Cats are almost neurotic about their need to feel safe and secure while they are eliminating. They live in a sensory world entirely separate from ours. They hear things we can’t hear and they smell things we can’t smell. They are far more sensitive to vibration than we are. The slightest sound or disturbance can convince Kitty that his bathroom is a dangerous place–a furnace kicking in, clothes clanking in the dryer, a thunderstorm rattling the house. Even the family dog can make the cat nervous about using his litterbox, especially if Fido has access to the litterbox area. (Pet gates that Kitty can scoot under but which the dog cannot negotiate work well to keep the dog’s nose out of the cat’s business.)

The selection of a proper and appealing litter substrate is high on your cat’s priority list. To please Kitty the litter must be absorbent, unscented (cats dislike perfume), soft to the touch and familiar. In preference tests the majority of cats choose the sand-like clumping litter over the traditional non-clumping litter. This is not really so surprising if you have ever stepped barefoot on non-clumping litter. Ouch! Declawed cats in particular require the comfort afforded by the finer-grained scoopable litters. Everclean ES (formerly known as Everclean HD) is a litter that has proven to be popular with cats and their owners due to its superior ability to clump firmly. A good second choice is Scoop Away Fragrance Free. * Please note that Cats International does not recommend the use of clumping clay-based litters for kittens under the age of four months. Small kittens often ingest litter particles and this could pose a health risk. A non-clumping clay-based litter is fine for the little ones.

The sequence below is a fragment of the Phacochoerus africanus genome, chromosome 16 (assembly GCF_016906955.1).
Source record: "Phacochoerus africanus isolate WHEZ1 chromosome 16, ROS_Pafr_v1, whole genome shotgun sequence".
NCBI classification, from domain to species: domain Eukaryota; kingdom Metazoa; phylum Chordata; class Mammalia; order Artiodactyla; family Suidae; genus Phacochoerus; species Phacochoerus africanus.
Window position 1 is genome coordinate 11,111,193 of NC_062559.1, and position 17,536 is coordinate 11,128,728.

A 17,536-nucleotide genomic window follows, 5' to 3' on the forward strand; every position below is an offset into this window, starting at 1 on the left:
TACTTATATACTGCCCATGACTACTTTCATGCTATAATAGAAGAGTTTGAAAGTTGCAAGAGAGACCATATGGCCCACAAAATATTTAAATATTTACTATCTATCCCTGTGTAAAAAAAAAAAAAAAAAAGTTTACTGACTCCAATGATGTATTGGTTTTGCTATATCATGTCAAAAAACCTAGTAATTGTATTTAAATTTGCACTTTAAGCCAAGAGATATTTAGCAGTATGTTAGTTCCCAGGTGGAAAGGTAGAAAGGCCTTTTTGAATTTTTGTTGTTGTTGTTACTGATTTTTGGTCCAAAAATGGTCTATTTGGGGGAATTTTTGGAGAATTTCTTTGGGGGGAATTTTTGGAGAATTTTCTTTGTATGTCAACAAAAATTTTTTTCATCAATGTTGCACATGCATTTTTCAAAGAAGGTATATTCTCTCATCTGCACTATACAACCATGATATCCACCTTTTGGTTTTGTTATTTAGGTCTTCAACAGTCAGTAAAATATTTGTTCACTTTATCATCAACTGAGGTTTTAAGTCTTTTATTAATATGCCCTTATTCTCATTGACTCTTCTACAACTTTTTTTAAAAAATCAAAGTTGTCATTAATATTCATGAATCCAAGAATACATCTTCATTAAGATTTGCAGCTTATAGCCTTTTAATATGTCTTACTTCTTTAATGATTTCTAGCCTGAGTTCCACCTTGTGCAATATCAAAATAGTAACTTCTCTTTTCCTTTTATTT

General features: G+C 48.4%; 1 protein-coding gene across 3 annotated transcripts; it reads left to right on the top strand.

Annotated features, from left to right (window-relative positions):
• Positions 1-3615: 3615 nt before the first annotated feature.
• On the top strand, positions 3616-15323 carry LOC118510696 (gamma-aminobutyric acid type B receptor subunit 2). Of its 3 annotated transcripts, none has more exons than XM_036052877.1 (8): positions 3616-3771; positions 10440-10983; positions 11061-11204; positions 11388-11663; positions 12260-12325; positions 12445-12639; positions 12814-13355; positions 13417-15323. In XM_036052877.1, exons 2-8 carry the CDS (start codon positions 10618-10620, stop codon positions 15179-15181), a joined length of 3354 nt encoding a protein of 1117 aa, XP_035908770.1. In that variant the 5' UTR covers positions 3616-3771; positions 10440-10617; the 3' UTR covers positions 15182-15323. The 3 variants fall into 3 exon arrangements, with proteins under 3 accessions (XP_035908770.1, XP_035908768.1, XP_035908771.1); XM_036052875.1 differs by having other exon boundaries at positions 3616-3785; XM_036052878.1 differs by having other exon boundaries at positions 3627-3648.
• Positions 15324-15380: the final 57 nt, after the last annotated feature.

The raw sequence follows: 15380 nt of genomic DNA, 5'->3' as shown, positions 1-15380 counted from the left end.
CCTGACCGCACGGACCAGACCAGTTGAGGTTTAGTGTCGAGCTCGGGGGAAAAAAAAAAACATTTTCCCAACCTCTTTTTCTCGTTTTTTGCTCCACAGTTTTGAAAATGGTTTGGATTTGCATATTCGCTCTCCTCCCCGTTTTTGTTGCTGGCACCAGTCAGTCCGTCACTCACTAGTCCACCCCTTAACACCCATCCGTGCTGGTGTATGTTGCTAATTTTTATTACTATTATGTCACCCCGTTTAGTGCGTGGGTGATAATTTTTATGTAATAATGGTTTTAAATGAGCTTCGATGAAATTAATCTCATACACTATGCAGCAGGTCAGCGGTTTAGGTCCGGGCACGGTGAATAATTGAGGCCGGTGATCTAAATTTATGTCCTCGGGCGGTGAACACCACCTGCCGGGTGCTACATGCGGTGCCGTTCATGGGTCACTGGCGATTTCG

The advent of clumping litters has made the task of cleaning the litterbox much less onerous. However, there is a significant difference in the quality of clumping litters. The poorer quality litters break up easily when scooped, leaving particles of waste behind which will smell to the cat if not to you. These litters should be scooped daily and dumped completely at least a couple times a week. The more firmly clumping litters should also be scooped daily, but they do not have to be totally changed nearly as often–generally only when the litterbox itself requires washing. Since it is impossible to remove the urine from non-clumping litters, they should be scooped daily and dumped every other day (every day would be even better–would you want to use a toilet that was flushed only a few times a week?)

When it is time to wash the litterbox, use very hot water and dishwashing liquid. The use of bleach or other strong chemicals can leave a lingering scent in the box which might repel the cat. Even after a thorough cleaning, Kitty should still be able to detect his own unique scent. This is an important cue to the cat to return to this location the next time nature calls.

For most cats a litter depth of about three inches is satisfactory. With this amount of litter the urine usually does not stick to the bottom of the litterbox. Some cats find too much litter disturbing–much like sinking into quicksand. To discover your cat’s preference you can shift the litter in a large litterbox to one side so that there is a gradation of litter depth. Note the areas the cat prefers using and that may be your best clue as to the level of litter with which he is most comfortable.